The loss of his father forced Anthony to become the Viscount Bridgerton well before he was ready to take on the responsibility. It completely changed the course of his life, causing him to make decisions based on his sense of duty to the Bridgerton name, rather than for his own happiness. Because he believes he will die young like his father — perhaps even in the same way — Anthony refuses to fall in love, much less marry for it.
You can imagine, then, how the duty-bound Lord Bridgerton feels when a young lady is stung by a bee right in front of him. In The Viscount Who Loved Me, Anthony insists on attempting to save Kate’s life by sucking out the bee’s poison. When they’re seen in what appears to be a spicy situation, Anthony has no choice but to marry Kate, even though his intention was to marry her younger sister, Edwina, instead.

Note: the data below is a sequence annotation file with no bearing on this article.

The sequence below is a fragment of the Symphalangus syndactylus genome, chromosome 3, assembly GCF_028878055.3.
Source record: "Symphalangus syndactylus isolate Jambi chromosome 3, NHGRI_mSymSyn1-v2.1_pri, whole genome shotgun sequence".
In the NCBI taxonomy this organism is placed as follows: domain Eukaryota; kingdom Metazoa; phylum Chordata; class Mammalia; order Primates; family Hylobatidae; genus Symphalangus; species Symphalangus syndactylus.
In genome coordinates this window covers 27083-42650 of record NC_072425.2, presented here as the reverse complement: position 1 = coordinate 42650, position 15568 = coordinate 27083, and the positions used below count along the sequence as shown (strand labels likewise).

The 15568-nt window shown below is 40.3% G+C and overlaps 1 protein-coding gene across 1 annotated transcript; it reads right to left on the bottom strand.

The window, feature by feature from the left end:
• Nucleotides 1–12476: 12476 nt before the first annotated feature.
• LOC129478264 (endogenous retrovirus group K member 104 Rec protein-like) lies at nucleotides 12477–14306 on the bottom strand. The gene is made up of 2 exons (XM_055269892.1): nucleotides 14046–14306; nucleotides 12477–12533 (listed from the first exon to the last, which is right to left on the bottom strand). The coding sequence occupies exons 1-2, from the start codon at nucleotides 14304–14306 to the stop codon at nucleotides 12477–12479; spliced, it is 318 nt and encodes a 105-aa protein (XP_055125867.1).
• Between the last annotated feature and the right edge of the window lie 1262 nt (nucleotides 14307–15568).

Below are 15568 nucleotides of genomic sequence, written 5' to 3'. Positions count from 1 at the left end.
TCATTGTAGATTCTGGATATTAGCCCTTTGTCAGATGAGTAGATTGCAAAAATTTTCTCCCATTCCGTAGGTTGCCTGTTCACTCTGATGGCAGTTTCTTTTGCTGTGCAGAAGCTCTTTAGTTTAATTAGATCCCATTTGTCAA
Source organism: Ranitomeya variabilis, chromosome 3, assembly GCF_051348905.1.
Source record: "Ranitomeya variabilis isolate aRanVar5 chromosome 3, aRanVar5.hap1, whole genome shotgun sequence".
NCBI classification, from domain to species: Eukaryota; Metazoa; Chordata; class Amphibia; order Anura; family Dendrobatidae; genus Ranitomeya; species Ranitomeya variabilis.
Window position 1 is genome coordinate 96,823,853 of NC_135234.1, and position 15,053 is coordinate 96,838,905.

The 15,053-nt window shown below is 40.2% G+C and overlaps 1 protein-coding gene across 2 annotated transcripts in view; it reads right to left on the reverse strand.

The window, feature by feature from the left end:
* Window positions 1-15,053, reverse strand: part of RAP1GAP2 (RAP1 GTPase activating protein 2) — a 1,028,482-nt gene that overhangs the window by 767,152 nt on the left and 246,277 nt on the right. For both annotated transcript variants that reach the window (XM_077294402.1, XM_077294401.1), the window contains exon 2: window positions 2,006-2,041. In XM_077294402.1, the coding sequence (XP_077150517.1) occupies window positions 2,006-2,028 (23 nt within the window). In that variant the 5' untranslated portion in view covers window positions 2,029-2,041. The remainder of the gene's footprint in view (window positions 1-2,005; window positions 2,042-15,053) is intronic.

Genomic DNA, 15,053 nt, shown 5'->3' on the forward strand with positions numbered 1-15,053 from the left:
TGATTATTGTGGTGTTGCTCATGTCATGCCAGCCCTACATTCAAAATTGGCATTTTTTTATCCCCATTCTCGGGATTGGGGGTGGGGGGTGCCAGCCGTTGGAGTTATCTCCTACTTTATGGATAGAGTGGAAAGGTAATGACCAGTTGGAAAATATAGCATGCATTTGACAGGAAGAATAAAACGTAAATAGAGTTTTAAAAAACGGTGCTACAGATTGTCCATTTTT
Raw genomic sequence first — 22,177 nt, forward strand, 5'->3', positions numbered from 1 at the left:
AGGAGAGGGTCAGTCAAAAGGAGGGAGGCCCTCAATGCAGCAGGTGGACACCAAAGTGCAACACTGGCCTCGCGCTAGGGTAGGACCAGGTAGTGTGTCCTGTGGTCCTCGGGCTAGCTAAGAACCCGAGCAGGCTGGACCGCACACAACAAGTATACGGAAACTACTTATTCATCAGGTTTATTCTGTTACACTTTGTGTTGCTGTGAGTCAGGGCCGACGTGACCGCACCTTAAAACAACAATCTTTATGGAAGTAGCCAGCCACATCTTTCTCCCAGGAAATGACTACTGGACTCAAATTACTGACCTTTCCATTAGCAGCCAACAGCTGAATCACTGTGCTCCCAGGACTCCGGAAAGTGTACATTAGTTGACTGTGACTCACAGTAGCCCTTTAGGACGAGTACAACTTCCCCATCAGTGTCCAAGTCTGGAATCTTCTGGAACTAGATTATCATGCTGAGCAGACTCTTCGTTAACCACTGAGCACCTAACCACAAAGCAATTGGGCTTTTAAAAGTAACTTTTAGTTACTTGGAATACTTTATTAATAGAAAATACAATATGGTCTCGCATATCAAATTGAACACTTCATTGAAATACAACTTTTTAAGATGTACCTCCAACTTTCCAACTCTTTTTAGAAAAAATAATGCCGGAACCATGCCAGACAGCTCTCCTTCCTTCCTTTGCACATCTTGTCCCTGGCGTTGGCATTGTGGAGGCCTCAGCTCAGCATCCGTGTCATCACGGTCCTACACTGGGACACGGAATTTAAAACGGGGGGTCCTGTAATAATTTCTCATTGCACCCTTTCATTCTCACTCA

Things play out a little differently in Bridgerton Season 2, however. When Kate is stung, Anthony panics. It’s up to her to calm his anxieties, in a scene that makes both of the young singletons realize just how fond of one another they really are. No, there’s no venom-sucking scene — sorry to everyone who expected things to go that way in the Netflix version — but still, way to go, bee, eh?
Benedict Bridgerton’s Artistic Pursuits
Eagle-eyed Bridgerton fans who spotted a bee embroidered on Benedict Bridgerton’s shirt collar in Season 1 will be happy to learn that his bee shirt returns in Season 2, along with a waistcoat covered in embroidered bees. Critically, the shirt and waistcoat’s appearance in Season 2 marks a turning point in the second Bridgerton son’s relationship to his art.
Being the second son of a wealthy family in the Regency era means two things. One: barring some catastrophe, you’re not getting an equal inheritance to your elder brother. And two: you have more freedom to pursue your own desires and ambitions because you aren’t nearly as beholden to your family name.
In Bridgerton Season 1, we watched Benedict Bridgerton take this second point and run with it. After befriending a professional artist, Benedict was drawn into a hedonistic, bohemian lifestyle — one he largely seems to have left behind at the start of Season 2.